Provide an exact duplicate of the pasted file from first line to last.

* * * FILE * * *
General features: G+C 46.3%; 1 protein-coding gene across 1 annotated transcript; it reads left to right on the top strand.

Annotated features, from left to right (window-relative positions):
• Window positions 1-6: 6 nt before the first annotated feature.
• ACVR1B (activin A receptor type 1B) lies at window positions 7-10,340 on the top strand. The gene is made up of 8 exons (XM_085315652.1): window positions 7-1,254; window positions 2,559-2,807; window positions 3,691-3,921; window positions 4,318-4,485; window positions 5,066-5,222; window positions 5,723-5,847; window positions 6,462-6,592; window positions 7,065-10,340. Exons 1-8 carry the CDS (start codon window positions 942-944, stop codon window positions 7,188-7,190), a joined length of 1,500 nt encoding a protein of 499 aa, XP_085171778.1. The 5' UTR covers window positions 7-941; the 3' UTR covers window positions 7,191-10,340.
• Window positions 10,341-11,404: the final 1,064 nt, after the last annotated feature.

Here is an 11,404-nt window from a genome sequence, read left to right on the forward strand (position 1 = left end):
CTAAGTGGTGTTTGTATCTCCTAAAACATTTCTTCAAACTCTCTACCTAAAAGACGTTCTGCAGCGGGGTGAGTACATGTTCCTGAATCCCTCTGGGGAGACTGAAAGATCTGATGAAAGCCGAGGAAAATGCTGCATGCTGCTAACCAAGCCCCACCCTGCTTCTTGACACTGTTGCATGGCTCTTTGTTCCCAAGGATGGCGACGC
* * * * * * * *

General features: G+C 46.3%; 1 protein-coding gene across 1 annotated transcript; it reads left to right on the top strand.

Annotated features, from left to right (window-relative positions):
• Window positions 1-6: 6 nt before the first annotated feature.
• ACVR1B (activin A receptor type 1B) lies at window positions 7-10,340 on the top strand. The gene is made up of 8 exons (XM_085315652.1): window positions 7-1,254; window positions 2,559-2,807; window positions 3,691-3,921; window positions 4,318-4,485; window positions 5,066-5,222; window positions 5,723-5,847; window positions 6,462-6,592; window positions 7,065-10,340. Exons 1-8 carry the CDS (start codon window positions 942-944, stop codon window positions 7,188-7,190), a joined length of 1,500 nt encoding a protein of 499 aa, XP_085171778.1. The 5' UTR covers window positions 7-941; the 3' UTR covers window positions 7,191-10,340.
• Window positions 10,341-11,404: the final 1,064 nt, after the last annotated feature.

Here is an 11,404-nt window from a genome sequence, read left to right on the forward strand (position 1 = left end):
CTAAGTGGTGTTTGTATCTCCTAAAACATTTCTTCAAACTCTCTACCTAAAAGACGTTCTGCAGCGGGGTGAGTACATGTTCCTGAATCCCTCTGGGGAGACTGAAAGATCTGATGAAAGCCGAGGAAAATGCTGCATGCTGCTAACCAAGCCCCACCCTGCTTCTTGACACTGTTGCATGGCTCTTTGTTCCCAAGGATGGCGACGC